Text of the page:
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Working life is changing

It is not just technology which is changing how we work, or where we work, it is also people’s changing attitudes and expectations across the different generations within the workplace.

Millennials now have a more prominent role in the workplace and the running of many businesses, Generation Z, born after 2000 and the first to have grown up with the internet and social media, are now entering the workplace.

People are much more aware of the need to take care of their own personal physical and mental wellbeing. Flexible working structures can help to improve the wellbeing and work-life balance of employees and can also have a positive effect on their mental health in general.

A recent study published by Wildgoose in August 2019 highlighted 39% of individuals who work flexibly have seen a noticeable improvement in their mental health whilst 70% feel it helps them to maintain a good work-life balance.

Flexible working structures allow employees to have greater autonomy over their working hours, which can be beneficial for those who are also working carers or those with health conditions, so it is not just the young who can benefit.

Many businesses also have alternative leave policies which allow for life events and unexpected personal demands, leaving holiday allowances free for pure down time and relaxing. It requires a shift of traditional workplace culture and management attitudes however to make this successful, especially in more traditional firms and sectors.

It has been demonstrated that people who work more flexibly are happier and healthier and also take less time off sick and as their stress levels are better. This will also help to reduce the burden on co-workers and should have a positive impact on the productivity and profitability of any organisation.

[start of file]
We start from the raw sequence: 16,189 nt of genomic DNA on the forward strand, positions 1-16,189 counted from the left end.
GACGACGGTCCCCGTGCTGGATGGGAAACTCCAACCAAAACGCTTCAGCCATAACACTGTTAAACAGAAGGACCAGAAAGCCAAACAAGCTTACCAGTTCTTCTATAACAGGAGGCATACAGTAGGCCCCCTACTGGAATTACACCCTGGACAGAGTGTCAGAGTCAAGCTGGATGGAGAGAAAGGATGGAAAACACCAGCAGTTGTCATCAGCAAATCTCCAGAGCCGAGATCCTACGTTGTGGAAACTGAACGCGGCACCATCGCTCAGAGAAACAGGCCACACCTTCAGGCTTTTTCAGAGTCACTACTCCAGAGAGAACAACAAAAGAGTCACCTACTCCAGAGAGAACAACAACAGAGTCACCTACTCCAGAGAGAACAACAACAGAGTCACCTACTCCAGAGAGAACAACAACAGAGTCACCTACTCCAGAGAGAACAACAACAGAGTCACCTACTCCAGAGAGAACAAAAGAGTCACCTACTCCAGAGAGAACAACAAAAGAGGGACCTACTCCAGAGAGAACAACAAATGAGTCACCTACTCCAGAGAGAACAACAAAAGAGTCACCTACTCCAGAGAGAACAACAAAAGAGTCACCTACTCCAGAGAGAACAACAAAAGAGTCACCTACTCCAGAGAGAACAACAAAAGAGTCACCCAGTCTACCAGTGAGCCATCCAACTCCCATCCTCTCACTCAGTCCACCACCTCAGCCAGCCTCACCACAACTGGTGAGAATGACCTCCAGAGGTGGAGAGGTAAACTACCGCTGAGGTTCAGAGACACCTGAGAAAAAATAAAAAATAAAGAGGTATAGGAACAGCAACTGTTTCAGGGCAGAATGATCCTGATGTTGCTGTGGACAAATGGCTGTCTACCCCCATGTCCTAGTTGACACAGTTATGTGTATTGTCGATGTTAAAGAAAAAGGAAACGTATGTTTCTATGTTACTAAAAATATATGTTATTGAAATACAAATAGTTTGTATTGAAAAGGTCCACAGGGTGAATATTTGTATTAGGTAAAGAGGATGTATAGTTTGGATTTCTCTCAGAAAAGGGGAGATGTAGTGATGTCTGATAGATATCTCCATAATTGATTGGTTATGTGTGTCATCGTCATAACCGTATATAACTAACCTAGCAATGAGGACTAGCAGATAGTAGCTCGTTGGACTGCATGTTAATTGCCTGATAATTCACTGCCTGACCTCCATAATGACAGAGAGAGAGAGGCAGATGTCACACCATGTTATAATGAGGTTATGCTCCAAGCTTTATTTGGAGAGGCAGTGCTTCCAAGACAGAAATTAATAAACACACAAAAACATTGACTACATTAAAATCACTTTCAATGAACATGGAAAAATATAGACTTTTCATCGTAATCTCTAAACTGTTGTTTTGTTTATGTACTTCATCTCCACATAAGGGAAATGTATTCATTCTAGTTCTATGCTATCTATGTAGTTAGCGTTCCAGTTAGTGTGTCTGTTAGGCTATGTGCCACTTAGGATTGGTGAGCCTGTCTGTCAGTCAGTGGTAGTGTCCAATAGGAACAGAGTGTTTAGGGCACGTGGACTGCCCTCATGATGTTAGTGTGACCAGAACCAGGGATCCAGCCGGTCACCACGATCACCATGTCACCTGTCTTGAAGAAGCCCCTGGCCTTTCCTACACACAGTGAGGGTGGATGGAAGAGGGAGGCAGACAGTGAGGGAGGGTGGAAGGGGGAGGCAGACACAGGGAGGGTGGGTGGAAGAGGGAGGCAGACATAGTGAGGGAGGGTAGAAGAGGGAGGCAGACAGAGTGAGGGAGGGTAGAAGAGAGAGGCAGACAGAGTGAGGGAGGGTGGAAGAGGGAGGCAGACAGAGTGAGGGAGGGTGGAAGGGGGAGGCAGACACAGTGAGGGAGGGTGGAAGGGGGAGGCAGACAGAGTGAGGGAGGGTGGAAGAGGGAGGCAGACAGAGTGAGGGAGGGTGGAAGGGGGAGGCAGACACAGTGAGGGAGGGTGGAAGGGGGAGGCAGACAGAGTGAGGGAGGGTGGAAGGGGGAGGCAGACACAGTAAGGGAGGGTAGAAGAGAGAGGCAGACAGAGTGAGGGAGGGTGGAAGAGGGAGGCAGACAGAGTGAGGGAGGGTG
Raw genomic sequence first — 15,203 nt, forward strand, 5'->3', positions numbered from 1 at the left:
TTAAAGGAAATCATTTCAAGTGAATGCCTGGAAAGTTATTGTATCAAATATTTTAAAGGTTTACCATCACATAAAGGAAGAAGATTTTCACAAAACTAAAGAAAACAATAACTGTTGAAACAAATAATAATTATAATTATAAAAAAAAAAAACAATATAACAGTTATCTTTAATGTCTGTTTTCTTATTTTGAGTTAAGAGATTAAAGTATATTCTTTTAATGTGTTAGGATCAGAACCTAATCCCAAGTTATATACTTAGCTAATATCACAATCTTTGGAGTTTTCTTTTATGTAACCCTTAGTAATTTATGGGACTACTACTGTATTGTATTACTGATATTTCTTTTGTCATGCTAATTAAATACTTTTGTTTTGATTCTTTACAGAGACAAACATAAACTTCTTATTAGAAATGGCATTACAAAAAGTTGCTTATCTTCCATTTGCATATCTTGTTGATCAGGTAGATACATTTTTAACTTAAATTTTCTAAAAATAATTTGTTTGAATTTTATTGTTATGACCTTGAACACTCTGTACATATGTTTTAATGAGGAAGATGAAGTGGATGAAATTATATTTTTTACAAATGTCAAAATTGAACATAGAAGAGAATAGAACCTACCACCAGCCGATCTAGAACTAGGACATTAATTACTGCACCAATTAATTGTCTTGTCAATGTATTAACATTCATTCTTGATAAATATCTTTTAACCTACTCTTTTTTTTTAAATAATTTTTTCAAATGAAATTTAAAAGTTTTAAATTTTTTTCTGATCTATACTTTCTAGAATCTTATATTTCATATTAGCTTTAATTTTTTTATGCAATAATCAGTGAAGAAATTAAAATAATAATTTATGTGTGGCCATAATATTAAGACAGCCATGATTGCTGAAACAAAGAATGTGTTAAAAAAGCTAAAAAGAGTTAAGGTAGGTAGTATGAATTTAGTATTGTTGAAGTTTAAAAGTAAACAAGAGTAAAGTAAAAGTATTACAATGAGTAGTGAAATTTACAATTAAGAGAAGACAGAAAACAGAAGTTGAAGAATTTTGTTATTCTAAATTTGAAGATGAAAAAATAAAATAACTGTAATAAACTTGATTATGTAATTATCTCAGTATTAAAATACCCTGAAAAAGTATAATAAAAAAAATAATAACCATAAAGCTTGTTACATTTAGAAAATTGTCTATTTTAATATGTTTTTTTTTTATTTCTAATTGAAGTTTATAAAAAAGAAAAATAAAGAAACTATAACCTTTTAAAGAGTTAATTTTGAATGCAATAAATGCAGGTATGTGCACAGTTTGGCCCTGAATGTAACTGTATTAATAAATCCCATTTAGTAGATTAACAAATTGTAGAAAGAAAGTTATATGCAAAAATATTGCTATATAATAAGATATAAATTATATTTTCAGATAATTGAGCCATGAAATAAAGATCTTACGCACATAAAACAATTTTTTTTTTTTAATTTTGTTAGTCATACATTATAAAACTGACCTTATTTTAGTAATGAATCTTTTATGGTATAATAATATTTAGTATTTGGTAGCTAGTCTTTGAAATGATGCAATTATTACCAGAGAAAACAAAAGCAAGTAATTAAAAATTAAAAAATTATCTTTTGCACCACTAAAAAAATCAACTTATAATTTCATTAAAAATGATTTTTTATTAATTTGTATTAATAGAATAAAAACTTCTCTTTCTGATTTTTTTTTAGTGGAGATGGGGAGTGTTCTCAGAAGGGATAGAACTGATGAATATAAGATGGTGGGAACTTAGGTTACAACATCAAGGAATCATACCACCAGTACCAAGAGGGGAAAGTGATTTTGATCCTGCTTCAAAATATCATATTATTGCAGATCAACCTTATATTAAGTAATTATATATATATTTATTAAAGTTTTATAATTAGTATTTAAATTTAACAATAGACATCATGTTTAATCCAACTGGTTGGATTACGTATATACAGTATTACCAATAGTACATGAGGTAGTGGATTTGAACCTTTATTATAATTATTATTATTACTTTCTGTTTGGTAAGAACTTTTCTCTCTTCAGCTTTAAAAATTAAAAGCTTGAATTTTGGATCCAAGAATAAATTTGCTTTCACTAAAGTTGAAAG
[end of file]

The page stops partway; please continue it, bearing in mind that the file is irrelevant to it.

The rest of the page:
Moving to more flexible working can also include arrangements regarding where employees choose to work – whether from home, remotely or in a job share arrangement, with two part-time employees fulfilling the tasks of a single full-time job.

Other options could include an annual hours arrangement. Employees would be free to set the number of hours over the whole year which would allow them to work longer hours during peak periods and cut back when there is less demand, or work hours which suits their family and or other lifestyle commitments.

Compressed hours allow employees to work their contracted time over a shorter period, ie working slightly longer days.

Another non-traditional working practice which is gaining in popularity is working a four-day week and additional ‘life leave’ on top of paid holidays for personal situations such as moving to a new house.

To successfully adopt a more flexible approach to work patterns means having the relevant policies and procedures in place which clarify what is available as well as training and ongoing support for managers. Holding a consultation with employees on what sort of changes to flexibility they would like see is a good starting point before taking the plunge.